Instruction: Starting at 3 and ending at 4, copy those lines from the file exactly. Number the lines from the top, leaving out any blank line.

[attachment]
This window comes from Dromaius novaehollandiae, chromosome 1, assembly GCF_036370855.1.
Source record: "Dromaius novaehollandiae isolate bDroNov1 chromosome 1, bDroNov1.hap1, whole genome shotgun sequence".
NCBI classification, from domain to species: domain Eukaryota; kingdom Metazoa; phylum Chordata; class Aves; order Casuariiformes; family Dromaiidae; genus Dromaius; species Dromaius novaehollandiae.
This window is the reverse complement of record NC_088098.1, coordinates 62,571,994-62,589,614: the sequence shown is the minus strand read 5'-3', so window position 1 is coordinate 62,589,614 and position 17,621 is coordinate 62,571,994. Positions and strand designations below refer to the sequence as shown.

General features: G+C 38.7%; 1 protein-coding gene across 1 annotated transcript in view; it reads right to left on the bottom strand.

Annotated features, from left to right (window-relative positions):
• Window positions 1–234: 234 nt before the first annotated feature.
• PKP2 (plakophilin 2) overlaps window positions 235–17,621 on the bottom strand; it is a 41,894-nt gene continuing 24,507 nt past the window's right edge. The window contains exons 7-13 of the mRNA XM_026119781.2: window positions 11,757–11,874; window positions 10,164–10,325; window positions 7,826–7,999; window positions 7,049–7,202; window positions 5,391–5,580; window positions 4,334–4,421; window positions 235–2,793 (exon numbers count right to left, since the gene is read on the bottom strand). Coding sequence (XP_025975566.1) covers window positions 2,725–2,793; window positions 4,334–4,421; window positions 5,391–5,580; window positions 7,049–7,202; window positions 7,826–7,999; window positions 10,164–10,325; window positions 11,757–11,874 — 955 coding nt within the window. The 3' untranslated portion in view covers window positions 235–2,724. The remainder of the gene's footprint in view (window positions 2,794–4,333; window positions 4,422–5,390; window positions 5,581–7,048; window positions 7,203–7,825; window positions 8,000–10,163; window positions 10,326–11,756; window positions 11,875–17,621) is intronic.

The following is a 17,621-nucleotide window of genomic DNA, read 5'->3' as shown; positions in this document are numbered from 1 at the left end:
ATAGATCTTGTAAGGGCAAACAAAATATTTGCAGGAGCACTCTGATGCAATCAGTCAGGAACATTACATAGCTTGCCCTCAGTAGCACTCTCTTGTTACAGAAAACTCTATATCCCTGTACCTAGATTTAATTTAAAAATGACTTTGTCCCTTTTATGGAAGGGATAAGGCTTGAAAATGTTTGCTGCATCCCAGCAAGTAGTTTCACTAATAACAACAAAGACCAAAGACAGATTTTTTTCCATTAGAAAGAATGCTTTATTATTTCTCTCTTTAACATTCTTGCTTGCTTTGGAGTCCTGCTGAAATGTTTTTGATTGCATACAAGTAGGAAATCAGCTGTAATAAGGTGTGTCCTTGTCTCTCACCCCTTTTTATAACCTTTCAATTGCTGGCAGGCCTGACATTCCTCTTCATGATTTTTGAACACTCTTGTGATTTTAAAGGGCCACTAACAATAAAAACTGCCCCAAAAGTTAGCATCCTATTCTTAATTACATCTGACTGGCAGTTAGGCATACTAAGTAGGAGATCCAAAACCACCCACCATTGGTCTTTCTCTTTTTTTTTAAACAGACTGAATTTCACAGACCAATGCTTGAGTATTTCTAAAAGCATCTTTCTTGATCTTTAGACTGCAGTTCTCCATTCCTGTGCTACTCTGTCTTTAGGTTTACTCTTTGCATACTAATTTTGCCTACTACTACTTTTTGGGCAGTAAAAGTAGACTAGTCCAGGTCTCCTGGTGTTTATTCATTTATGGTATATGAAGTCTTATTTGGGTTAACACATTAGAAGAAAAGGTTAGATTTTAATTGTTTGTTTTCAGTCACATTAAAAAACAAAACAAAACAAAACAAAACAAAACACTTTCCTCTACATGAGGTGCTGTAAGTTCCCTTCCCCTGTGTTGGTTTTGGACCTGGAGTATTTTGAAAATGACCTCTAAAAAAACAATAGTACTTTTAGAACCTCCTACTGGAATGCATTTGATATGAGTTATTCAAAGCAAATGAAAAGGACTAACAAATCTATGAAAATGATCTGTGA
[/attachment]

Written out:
NCBI classification, from domain to species: domain Eukaryota; kingdom Metazoa; phylum Chordata; class Aves; order Casuariiformes; family Dromaiidae; genus Dromaius; species Dromaius novaehollandiae.
This window is the reverse complement of record NC_088098.1, coordinates 62,571,994-62,589,614: the sequence shown is the minus strand read 5'-3', so window position 1 is coordinate 62,589,614 and position 17,621 is coordinate 62,571,994. Positions and strand designations below refer to the sequence as shown.